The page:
Charlie Morton works on his pickoff move to first before a Pirates game March 2 in Bradenton, Fla.
By Ron Musselman Pittsburgh Post-Gazette
BRADENTON, Fla. -- Charlie Morton is making a strong pitch this spring to rejoin the Pirates' starting rotation.
That may surprise some, considering the 27-year-old right-hander was one of the worst pitchers statistically in the majors a year ago with a 2-12 record and a hefty 7.57 ERA.
But, as Morton and the other pitchers in camp have come to realize, anything is possible with the pitching-starved Pirates, who desperately are trying to find five starters and seven relievers.
"I feel like I'm pitching well enough this spring to be in the rotation, but it's not my call," Morton said. "I know I can pitch in the majors. I've done it before."
Pitching coach Ray Searage said Morton is in the running to earn a starting job after last year's disastrous start that eventually earned him a July demotion to Class AAA Indianapolis.
"What happened with Charlie last year is last year," he said. "What we're trying to do is move forward. When you start looking back, it catches up with you."
Morton, 0-0 this spring with a 2.25 ERA in three games, will throw a simulated game today at Pirate City.
"In his two starts, he has thrown 25 pitches in three innings and 40 pitches in three innings," Searage said. "We want to get him up in the 60-70 pitch range to get him some more work, and then get him right back out there."
Morton has allowed five hits this spring, including a solo home run, and two runs in eight innings. He has struck out three and walked one.
"Charlie's got as good a stuff as we have in camp," general manager Neal Huntington said Sunday before the Pirates' 9-4 Grapefruit League victory against the Boston Red Sox before a crowd of 6,602, the largest in McKechnie Field history. "His intensity and aggressiveness have been a positive.
"And when Charlie's aggressive and attacks the strike zone with all his pitches, he's going to be a very good major league pitcher. It's just a matter of him doing it on a consistent basis. And he's done that thus far in camp."
Morton said the key to his success this spring has been his command.
"For the most part, I think I've been pretty aggressive," Morton said. "I mean, there's some things I'm working on. But I'm just glad to get out there and compete.
"Fastball command is huge. Keeping the ball down. Doing everything the same coming out of my hand, making sure I have the same arm angle on every pitch. Trying to be aggressive and consistent. Staying aggressive."
Searage said he is "cautiously optimistic" that Morton's four-seam fastball, sinker and curveball have him on the comeback trail.
Morton was supposed to compete for the fifth spot in the starting rotation with left-hander Scott Olsen, who was signed as a free agent in December.
Olsen, slowed by a left hamstring injury, is scheduled to make his first appearance of the spring today against the Baltimore Orioles in Sarasota.
Huntington said the oft-injured Olsen, who was 37-49 with a 4.86 ERA in stints with the Florida Marlins and Washington Nationals, still could earn a spot in the starting rotation.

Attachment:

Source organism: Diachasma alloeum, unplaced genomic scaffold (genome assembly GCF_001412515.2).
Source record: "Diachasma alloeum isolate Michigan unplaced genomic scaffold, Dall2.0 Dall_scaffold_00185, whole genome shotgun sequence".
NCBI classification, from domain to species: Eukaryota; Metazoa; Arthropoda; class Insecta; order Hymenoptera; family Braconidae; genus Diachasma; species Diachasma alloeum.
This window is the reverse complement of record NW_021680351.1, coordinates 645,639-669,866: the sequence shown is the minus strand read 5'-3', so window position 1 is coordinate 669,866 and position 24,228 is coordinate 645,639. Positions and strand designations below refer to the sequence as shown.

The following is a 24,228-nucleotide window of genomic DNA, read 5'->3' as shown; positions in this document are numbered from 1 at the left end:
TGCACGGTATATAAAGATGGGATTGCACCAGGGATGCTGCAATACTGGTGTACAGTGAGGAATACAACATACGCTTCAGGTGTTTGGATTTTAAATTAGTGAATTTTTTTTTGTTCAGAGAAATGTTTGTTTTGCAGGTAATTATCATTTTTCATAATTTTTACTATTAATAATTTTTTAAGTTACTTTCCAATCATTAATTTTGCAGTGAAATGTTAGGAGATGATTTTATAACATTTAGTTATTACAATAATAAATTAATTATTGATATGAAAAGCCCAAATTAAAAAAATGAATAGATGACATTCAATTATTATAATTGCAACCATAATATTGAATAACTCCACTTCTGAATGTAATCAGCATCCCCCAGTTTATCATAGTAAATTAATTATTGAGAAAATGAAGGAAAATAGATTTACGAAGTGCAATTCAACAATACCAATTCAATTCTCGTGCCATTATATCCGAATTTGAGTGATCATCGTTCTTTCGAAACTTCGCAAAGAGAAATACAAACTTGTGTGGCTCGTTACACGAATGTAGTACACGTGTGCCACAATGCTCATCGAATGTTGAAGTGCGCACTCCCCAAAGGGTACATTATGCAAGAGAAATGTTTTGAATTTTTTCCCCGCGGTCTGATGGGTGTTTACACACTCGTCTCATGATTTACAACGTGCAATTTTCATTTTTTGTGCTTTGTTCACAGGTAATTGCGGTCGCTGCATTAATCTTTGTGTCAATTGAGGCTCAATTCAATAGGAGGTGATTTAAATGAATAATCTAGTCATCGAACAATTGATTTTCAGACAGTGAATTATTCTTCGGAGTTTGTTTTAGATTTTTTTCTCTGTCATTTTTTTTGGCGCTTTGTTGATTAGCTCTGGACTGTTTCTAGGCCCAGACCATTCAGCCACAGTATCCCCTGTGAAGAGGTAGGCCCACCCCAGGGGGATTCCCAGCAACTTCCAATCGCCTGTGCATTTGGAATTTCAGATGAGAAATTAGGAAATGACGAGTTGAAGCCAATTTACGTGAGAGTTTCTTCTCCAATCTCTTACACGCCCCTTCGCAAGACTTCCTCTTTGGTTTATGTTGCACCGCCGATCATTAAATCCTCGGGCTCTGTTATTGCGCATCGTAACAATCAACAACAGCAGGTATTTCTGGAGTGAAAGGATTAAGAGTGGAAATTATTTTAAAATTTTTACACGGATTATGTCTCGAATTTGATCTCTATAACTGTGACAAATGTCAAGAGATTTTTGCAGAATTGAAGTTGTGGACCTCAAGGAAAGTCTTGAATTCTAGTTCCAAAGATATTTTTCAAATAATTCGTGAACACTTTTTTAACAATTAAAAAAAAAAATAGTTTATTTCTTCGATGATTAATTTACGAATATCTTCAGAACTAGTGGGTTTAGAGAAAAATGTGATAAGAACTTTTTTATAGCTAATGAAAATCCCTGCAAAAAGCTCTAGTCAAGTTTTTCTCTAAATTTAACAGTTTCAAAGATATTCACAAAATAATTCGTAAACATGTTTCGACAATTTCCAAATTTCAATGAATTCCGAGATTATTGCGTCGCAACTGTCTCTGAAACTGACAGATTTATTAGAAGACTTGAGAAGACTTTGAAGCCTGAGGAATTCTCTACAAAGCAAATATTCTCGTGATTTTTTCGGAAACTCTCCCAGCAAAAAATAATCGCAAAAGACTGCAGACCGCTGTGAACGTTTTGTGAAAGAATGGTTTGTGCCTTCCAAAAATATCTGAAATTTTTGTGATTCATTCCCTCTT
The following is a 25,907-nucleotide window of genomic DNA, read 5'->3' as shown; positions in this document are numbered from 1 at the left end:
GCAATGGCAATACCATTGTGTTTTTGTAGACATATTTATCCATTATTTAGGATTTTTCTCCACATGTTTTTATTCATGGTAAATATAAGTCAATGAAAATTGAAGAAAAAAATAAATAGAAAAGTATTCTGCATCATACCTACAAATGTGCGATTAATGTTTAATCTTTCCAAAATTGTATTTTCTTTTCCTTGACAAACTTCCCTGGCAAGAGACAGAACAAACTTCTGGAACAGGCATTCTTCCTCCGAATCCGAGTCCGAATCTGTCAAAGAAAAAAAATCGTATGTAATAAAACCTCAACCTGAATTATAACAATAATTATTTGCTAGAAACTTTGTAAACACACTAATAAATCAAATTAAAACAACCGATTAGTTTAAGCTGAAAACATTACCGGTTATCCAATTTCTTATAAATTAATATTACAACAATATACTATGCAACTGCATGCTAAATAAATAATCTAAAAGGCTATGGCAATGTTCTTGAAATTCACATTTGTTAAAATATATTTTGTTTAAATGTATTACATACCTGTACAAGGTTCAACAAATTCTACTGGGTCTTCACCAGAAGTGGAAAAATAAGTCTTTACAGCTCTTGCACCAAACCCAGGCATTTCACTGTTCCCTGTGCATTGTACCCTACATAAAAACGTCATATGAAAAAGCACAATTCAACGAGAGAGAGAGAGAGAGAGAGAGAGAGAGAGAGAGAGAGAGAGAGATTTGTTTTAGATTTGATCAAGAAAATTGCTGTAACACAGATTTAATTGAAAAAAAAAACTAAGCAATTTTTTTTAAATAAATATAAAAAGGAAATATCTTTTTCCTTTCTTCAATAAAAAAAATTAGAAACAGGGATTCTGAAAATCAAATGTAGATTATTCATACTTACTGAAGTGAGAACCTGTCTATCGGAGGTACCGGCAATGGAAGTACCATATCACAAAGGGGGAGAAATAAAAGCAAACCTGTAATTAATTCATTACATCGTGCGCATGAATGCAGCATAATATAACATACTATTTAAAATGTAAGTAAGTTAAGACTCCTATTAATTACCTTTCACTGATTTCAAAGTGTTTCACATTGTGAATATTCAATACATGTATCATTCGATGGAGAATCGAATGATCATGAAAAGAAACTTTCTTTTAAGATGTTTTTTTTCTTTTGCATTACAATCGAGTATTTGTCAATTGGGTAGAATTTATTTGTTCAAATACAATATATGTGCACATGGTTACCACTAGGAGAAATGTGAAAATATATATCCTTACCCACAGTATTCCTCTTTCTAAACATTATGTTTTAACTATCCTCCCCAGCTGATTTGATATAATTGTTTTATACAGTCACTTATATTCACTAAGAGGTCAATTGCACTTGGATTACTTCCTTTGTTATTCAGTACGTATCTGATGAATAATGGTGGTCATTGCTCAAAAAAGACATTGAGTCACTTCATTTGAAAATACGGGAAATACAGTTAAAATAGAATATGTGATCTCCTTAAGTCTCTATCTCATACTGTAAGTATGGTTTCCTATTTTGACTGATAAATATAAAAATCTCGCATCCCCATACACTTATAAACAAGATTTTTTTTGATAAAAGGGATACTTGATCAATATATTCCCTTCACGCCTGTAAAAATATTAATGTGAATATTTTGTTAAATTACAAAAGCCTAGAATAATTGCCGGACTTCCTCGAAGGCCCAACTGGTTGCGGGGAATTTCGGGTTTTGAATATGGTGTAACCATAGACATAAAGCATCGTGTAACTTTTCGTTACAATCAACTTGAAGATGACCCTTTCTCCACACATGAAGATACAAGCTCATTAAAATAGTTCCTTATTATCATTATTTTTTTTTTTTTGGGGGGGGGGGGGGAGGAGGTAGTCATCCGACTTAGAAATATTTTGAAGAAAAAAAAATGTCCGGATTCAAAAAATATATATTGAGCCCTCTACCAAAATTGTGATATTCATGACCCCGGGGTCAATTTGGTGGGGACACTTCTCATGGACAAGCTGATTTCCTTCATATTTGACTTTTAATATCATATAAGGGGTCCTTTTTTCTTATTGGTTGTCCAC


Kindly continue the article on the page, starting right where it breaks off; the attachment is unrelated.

"If he continues to make strides, there is enough time," Huntington said. "There's not a lot of room for setback or margin for error. But he is continuing to progress and we go forward.
"If he's not ready, that's a decision we make at the end of spring training."
Morton, 6 feet 5 and 230 pounds, was 1-9 with a 9.35 ERA after his first 10 starts last season with the Pirates, who finished 2010 with the worst staff ERA in the majors at 5.00.
The Pirates were 2-15 in Morton's 17 starts.
"I failed last year, but I know that I'm better because of it," Morton said. "I've already been to the place where I wondered what I'd do with my life."
Morton, a third-round draft pick of the Atlanta Braves in 2002, ended up finishing 2010 with the Pirates after being recalled Aug. 28 from Indianapolis. He is 11-29 with a 5.98 ERA in 51 major league games, including 50 starts.
"In the big leagues, everything is magnified," Morton said. "There's no escape from failure."
Like Olsen, left-hander Joe Beimel (sore left forearm) is expected to make his first appearance of the spring today against the Orioles. ... Catcher/outfielder Ryan Doumit (strained oblique) received treatment Sunday. ... Kevin Hart (right shoulder) threw a 25-pitch bullpen session without issue. ... James McDonald (discomfort left side) received treatment, but had a wrap around his waist. Asked how he was doing, McDonald said, "I'm good." ... Catcher Chris Snyder (back) has not played since Wednesday.
• The Pirates tagged Boston ace Josh Beckett (0-2) for five hits and five runs in four-plus innings in front of their first home sellout of the spring. Beckett struck out five and walked two and also allowed solo homers to John Bowker and Ronny Cedeno. The Pirates had 12 hits, including two each from Pedro Alvarez and Lyle Overbay, who also drove in two runs each. "It's always good to face a guy like that in spring training," manager Clint Hurdle said. "It's a good challenge. It's a good opportunity for us to see a guy that's done some things in the game."
• Jose Tabata got the start in center field, giving Andrew McCutchen the day off. Tabata, usually the left fielder, started nine games in center for the Pirates last season. "I like it out there," he said. "I hadn't been out there in a long time."
• Pirates starter Brad Lincoln worked three innings against Boston. He gave up two hits and two runs. He struck out three and walked two.